With children returning to school this week, the Hartford Police Department kicked up its traffic enforcement on Tuesday. There were three target areas, including New Britain Avenue and Newington Avenue in the city’s South West neighborhood by the Batchelder Elementary School. With police receiving several complaints of motorists passing school buses, an operation was set up in the area of Kenyon Street and Asylum Avenue, a few blocks from Classical Magnet School and Noah Webster MicroSociety Magnet School. The area of 150 Tower Avenue near the Journalism & Media Academy Magnet School was the third location receiving special attention.
The HPD Traffic Division issued 70 tickets for speeding infractions, two for cell phone use, and one for a motorist passing a stopped school bus. The north operation had an additional 15 motor vehicle and several parking tickets issued, along with one motor vehicle arrest and one criminal arrest.
art by Ricardo Levins Morales
Last week an 18-year-old male was tased by a member of the Hartford Police Department outside of a mini-mart in the Clay-Arsenal neighborhood.
On Wednesday, August 27th, community activists will gather at Albany Avenue and Main Street to protest, beginning at 6pm.
Cornell Lewis says, “We want to talk about what happened to this young man in Hartford, excessive use of force by the police, and brutality all over the country. What happened in Hartford is a symptom and manifestation of what is happening in New York, in Ferguson, Mo., and other places.”
Luis Anglero Jr., the man who had the stun gun used on him, spent two nights in the hospital, where he was charged with two misdemeanors. Activists are asking for those charges to be dropped and for disciplinary action to be taken against Det. Shawn Ware.
Rabbi Donna Berman, executive director of the Charter Oak Cultural Center, is among those responsible for planning Wednesday’s action. A member of Anglero’s family was present at the planning meeting and grateful to have this kind of support.
Luis Anglero, the 18-year-old who was tased on Tuesday, August 19th, has been charged with breach of peace and interfering with police, both misdemeanors.
David McGuire, the staff attorney of the ACLU of Connecticut, issued a statement on the incident that occurred at Albany and Garden: “The video [posted on media sites] raises questions about why the officer in this case chose to use the Taser, and those questions demand a thorough and impartial investigation.” Continue reading 'Taser Use to Be Investigated'»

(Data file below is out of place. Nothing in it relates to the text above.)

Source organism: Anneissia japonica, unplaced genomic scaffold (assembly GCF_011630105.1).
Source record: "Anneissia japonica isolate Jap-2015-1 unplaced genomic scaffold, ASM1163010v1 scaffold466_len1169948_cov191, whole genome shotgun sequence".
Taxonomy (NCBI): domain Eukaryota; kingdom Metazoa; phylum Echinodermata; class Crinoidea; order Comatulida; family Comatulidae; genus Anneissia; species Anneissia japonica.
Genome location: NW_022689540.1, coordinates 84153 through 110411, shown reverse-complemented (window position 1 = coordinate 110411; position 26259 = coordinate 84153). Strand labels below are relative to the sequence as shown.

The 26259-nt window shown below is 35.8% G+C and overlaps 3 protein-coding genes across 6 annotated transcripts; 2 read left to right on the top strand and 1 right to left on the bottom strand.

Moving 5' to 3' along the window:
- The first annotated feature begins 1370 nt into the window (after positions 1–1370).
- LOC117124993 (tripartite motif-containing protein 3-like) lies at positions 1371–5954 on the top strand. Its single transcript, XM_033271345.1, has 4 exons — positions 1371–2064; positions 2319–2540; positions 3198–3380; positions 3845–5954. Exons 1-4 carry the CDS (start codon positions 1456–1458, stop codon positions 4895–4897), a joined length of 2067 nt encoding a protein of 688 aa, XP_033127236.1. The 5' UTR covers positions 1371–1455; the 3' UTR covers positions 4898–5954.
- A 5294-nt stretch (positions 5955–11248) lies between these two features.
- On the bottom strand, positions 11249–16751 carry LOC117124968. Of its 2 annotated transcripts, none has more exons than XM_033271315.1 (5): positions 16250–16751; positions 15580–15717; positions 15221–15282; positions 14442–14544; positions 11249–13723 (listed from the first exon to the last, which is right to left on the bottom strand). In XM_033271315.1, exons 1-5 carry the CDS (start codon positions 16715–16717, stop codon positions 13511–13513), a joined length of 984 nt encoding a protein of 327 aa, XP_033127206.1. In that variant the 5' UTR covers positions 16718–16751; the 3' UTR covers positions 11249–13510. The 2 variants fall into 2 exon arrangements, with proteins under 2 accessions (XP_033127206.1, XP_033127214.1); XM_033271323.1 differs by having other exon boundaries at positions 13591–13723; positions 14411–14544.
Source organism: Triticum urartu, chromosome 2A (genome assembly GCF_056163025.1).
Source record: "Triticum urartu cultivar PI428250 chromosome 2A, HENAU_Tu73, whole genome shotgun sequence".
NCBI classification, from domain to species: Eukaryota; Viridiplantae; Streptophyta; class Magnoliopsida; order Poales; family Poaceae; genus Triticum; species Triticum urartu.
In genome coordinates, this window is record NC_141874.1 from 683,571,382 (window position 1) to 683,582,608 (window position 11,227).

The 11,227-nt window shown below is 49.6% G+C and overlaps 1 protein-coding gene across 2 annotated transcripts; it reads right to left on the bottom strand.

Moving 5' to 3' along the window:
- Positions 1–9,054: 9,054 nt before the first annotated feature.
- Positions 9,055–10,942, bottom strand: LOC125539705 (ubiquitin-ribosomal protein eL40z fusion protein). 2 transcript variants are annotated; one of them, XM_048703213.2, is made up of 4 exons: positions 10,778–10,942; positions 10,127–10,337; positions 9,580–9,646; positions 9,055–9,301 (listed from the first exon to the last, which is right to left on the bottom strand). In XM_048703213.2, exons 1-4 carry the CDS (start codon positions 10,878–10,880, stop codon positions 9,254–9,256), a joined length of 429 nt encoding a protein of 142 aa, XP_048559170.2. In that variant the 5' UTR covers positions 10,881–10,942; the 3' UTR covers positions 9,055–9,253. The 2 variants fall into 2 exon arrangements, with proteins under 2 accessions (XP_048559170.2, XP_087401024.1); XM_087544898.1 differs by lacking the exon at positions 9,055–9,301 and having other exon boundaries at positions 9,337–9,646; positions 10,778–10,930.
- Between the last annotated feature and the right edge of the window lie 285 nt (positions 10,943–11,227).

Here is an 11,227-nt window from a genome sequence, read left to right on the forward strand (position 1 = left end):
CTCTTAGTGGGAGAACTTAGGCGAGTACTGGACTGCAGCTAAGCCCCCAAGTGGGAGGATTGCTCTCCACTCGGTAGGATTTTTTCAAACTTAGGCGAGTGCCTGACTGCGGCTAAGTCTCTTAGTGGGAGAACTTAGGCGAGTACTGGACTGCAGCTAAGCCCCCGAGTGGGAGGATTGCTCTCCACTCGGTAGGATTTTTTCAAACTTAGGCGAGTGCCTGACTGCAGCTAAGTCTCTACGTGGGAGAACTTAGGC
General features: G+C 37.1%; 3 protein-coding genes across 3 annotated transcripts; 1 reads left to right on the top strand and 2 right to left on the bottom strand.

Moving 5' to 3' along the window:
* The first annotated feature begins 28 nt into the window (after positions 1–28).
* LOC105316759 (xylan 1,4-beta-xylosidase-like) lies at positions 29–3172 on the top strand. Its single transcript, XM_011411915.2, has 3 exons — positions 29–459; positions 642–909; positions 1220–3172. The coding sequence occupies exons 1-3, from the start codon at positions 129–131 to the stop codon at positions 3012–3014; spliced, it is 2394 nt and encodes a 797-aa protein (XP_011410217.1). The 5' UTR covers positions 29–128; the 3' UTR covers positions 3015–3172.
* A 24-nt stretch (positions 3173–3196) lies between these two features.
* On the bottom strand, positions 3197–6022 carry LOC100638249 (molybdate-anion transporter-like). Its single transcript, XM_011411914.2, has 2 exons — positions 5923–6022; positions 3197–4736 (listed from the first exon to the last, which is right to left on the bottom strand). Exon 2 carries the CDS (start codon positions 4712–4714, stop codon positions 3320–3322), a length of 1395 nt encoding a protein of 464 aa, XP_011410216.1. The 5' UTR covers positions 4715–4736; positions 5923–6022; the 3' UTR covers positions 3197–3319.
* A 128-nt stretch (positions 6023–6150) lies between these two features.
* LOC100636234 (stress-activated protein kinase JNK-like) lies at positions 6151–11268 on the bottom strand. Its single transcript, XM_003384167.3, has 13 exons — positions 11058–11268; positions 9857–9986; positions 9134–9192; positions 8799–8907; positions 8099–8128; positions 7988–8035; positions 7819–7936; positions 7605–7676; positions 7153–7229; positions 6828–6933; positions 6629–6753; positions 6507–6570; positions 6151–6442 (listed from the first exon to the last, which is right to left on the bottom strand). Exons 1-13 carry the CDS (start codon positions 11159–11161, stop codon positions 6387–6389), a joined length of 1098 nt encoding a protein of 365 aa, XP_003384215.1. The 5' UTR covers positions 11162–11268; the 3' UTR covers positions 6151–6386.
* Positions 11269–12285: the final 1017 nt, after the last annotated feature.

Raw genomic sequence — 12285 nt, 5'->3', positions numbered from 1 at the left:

Thursday’s No More Fear!
forum is designed to unite the community against violence and seek solutions. Panelists are expected to discuss the causes and effects of violence, from non-fatal shootings to homicides. Various organizations will be on hand to connect residents with resources in the community.
Lew Brown and Anthony Griffin with be co-moderating the event. Speakers will include Henrietta Beckman from Mothers United Against Violence; Stephen Palmer of Good Soil Entertainment Ministry; Kevin Outar, who does community outreach for Father Works with the Village for Families and Children; Damaris Reyes-Goodman from Project Longevity; and Sergeant Steve Austin of the Hartford Police Department. Each will speak for a few minutes, then the public will have the opportunity to ask questions.
Continue reading 'Thursday: Community Forum on Violence Prevention'»
This weekend’s Gun Buy Back Program at the Johnson Stewart Community Center on Martin Street resulted in getting 21 pistols, 26 revolvers, three rifles, five shotguns, two derringer pistols, and one flintlock pistol out of the community. Two of those firearms had been listed as stolen in the National Crime Information Center.
Deputy Chief Brian Foley says that this was the first of many local gun buy back events in the area. Continue reading '58 Firearms Collected on Saturday'»
Participants in Saturday’s Quality of Life Community Conversation were told by moderator Alice Leibowitz to “listen to understand” and that “no one needs to promote or defend their opinions,” but old habits die hard. Some people left early, others kvetched about the meeting model, and others ignored the process entirely. Even with resistance, there were residents who moved out of Debbie Downerville and into action. Continue reading 'Residents Guided Toward Solving Problems Through Community Conversations'»
A building which Trinity College employees say had been slated for academic use has been turned into a police substation.
For almost twenty years, there has been a police sub-station on the corner of Ward and Affleck Streets, just blocks away from Trinity College.
A glance at the campus safety log over the last several weeks shows that crimes which would land non-students in court are typically handled only by the college administration. Continue reading 'Trinity Gets Its Own Police Substation'»
There will be a DUI enforcement checkpoint on Friday, January 11, 2013 from 6p.m. until 2a.m. near 211 Wethersfield Avenue, which is between Annawan Street and Wawarme Avenue.
This morning Mayor Segarra gave a dizzying account of changes and projects that are underway, from “nodal development” along Albany Ave to the $500,000 that he said has been secured for environmental remediation of the former Swift Factory. The new public safety complex on High Street, which has its opening ceremony scheduled for Wednesday, was called a “catalyst” for the development of North Downtown. By all accounts, Segarra views Hartford as moving in the right direction. Continue reading 'Optimism Reigns in Update on City'»